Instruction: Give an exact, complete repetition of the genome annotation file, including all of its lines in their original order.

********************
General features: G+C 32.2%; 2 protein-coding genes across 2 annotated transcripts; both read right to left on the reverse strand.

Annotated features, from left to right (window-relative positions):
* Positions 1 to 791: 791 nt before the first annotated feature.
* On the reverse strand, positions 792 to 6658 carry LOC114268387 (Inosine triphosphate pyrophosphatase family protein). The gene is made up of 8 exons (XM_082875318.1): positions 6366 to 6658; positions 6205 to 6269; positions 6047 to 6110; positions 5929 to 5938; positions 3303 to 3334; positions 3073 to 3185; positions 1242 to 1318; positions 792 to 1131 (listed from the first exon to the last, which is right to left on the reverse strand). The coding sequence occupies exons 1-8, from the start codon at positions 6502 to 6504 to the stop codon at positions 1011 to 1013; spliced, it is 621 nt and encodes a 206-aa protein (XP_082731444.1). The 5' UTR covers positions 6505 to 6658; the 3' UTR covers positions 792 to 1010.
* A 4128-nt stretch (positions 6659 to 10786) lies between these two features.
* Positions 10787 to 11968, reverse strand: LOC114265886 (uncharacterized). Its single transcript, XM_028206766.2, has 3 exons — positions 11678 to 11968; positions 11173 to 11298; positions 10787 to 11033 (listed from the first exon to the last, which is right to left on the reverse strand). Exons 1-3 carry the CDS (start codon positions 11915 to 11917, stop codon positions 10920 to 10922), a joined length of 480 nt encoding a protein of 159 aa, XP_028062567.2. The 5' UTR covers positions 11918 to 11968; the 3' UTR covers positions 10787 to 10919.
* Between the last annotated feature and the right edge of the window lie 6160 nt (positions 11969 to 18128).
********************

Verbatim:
General features: G+C 32.2%; 2 protein-coding genes across 2 annotated transcripts; both read right to left on the reverse strand.

Annotated features, from left to right (window-relative positions):
* Positions 1 to 791: 791 nt before the first annotated feature.
* On the reverse strand, positions 792 to 6658 carry LOC114268387 (Inosine triphosphate pyrophosphatase family protein). The gene is made up of 8 exons (XM_082875318.1): positions 6366 to 6658; positions 6205 to 6269; positions 6047 to 6110; positions 5929 to 5938; positions 3303 to 3334; positions 3073 to 3185; positions 1242 to 1318; positions 792 to 1131 (listed from the first exon to the last, which is right to left on the reverse strand). The coding sequence occupies exons 1-8, from the start codon at positions 6502 to 6504 to the stop codon at positions 1011 to 1013; spliced, it is 621 nt and encodes a 206-aa protein (XP_082731444.1). The 5' UTR covers positions 6505 to 6658; the 3' UTR covers positions 792 to 1010.
* A 4128-nt stretch (positions 6659 to 10786) lies between these two features.
* Positions 10787 to 11968, reverse strand: LOC114265886 (uncharacterized). Its single transcript, XM_028206766.2, has 3 exons — positions 11678 to 11968; positions 11173 to 11298; positions 10787 to 11033 (listed from the first exon to the last, which is right to left on the reverse strand). Exons 1-3 carry the CDS (start codon positions 11915 to 11917, stop codon positions 10920 to 10922), a joined length of 480 nt encoding a protein of 159 aa, XP_028062567.2. The 5' UTR covers positions 11918 to 11968; the 3' UTR covers positions 10787 to 10919.
* Between the last annotated feature and the right edge of the window lie 6160 nt (positions 11969 to 18128).